• Unique Body-Type: Oranians have a unique body type that other races do not have (mostly because of the wings). For this reason, Oranians can only wear clothes and armor that is specifically made for them, whether it be custom made, or from a shop that sells Oranian goods. Such shops are not found just anywhere, and are usually just in large cities.
  • Automatic Languages: Common, Auran, and Elven. Bonus Languages: All except Halfling and Druid. Oranians learn the languages, as well as the cultures, of those they study. Only the secret languages are unknown to them.

Campaign World: Toldara

My cousin and I have been working on a campaign world of our own for quite some time. We've gotten several ideas, and made up rules for them, but have never gotten around to getting a cohesive document out that details everything. We started this in the days of D&D 3rd ed. We have always intended on adapting the world to other systems, besides just D&D, but we used D&D as a base. My cousin has decided that he will be working on the version that uses some of the other systems, and it is my responsibility to update things to the Pathfinder ruleset, and some of the other, more rules-intensive systems. I am totally down with that. So begins a new series on my blog; the campaign world of Toldara.

Before we get into this, I wanted to mention that my cousin runs his own blog; The Semi-Retired Gamer. It's a really cool site in which he talks a lot about his experiences with table-top gaming, among other things. He is and old-school gamer, and his posts tend to reflect that. It's really interesting for someone like me, who got into table-top gaming during the D&D 3rd ed. era, to read his posts about earlier games. I don't have a lot of experience with them, and it's always nice to see where this form of gaming came from, and be introduced to games and systems I might never have known existed otherwise. Not to mention ideas for completely new games. Definitely worth checking out. Oh, and he posts much more frequently than I do. Lol!

So, what is Toldara? It's a high fantasy campaign setting that has a rich history, complex relationships between various powers, and, when it's finished, will have a tremendous amount of detail that other worlds tend to lack, such as different currency for each nation and exchange rates.

The basic history goes something like this: Some of the younger gods wanted a world to call their own, something that wouldn't have ties with the more established gods, so they went to create such a world. They couldn't agree on exactly how to go about it, so had to use a mediator who would incorporate everyone's ideas to actually create the world itself, though they would create the inhabitants themselves. The mediator they chose was a god of whimsy who promised to keep the world to the other gods' specifications, as long as he was allowed to add two or three of his own ideas as he chose. Things went well, until four new gods appeared and waged a war upon the world of Toldara. The new gods were the goddess of Chaos, the god of Evil, the goddess of Law, and the god of Good. The goddess of Chaos and the god of Evil brought their minions from the Abyssal and Infernal planes to wreak havoc upon the mortal inhabitants of Toldara. The original gods and goddesses could do nothing to help their creations against the onslaught, and had to enlist the help of the god of Good and the goddess of Law. This was known as the First Fiend Invasion. A lot of relics and ruins from this period are still around. They are some of the most powerful, and most dangerous, relics around. Most are made from a special mineral that is near impossible to find now (due to the fact most of it was used during the First Fiend Invasion). Though much of the magicks and technologies that were developed during this period were lost (deliberately, as they were quite dangerous), the various nations have come up with other means of preventing another Fiend Invasion, and hopefully being able to combat one if they fail to prevent it, including the Dragon Knights of the Bronze Kingdom, the Inquisition, the Tech-Mages, and the Rulac Karnin, among others.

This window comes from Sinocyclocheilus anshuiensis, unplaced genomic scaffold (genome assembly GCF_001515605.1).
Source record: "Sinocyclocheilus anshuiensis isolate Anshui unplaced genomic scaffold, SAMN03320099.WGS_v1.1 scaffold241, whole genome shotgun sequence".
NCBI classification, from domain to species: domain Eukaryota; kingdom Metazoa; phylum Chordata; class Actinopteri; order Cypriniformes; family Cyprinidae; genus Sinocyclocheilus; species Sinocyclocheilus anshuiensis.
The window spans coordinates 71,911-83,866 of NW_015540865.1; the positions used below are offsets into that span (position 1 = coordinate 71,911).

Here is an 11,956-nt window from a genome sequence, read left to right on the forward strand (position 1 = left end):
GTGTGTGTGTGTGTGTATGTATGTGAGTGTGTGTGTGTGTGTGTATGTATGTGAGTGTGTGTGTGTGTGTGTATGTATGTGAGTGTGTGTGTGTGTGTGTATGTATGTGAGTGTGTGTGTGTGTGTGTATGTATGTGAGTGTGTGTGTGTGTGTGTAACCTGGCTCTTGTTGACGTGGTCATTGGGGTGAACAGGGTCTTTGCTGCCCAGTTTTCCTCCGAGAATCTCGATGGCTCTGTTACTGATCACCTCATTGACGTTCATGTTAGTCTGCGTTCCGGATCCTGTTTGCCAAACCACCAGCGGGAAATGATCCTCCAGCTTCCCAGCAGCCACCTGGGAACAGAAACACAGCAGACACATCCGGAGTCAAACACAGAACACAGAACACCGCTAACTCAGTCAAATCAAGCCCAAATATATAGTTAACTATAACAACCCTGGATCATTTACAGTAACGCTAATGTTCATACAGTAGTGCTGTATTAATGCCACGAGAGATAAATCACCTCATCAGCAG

There's actually a lot more to it than that, but if I get into it all here, this post will go on forever, and I have other posts to make today. Eventually, the history will get it's own post, however, and it will be far too long. Lmao!

For now, signing off. See you again real soon!

Sunday, May 20, 2012

StarCraft 2 101: The Zerg

Greetings, Internet! This is Drai-Gon typing. We are here today to talk Starcraft. My good friend LawGambit started a small series on his blog covering the basics of StarCraft II, which takes a look at each race individually, and gives some information behind some of the simple mechanics behind each one. LawGambit has already done one on Terran, which can be found here, and Protoss, which can be found here. We thought it would be a good idea for me to handle the Zerg, as it is the race I play. Because this follows the same format and is basically just the continuation of LawGambit's series, I highly recommend reading them first. The first installment was the Terran, and the second was the Protoss. Now for the third.

The Zerg are entirely organic in nature. They're basically giant bugs, and can be produced about as quickly. Each individual unit is rarely the most powerful unit on the field, but what they lack in sheer power, they more than make up for in numbers and speed. Also, with the Burrow upgrade researched, nearly all Zerg ground units have a "stealth mode" they can activate by burrowing into the ground, though this generally leaves them unable to move.

Zerg Starting Equipment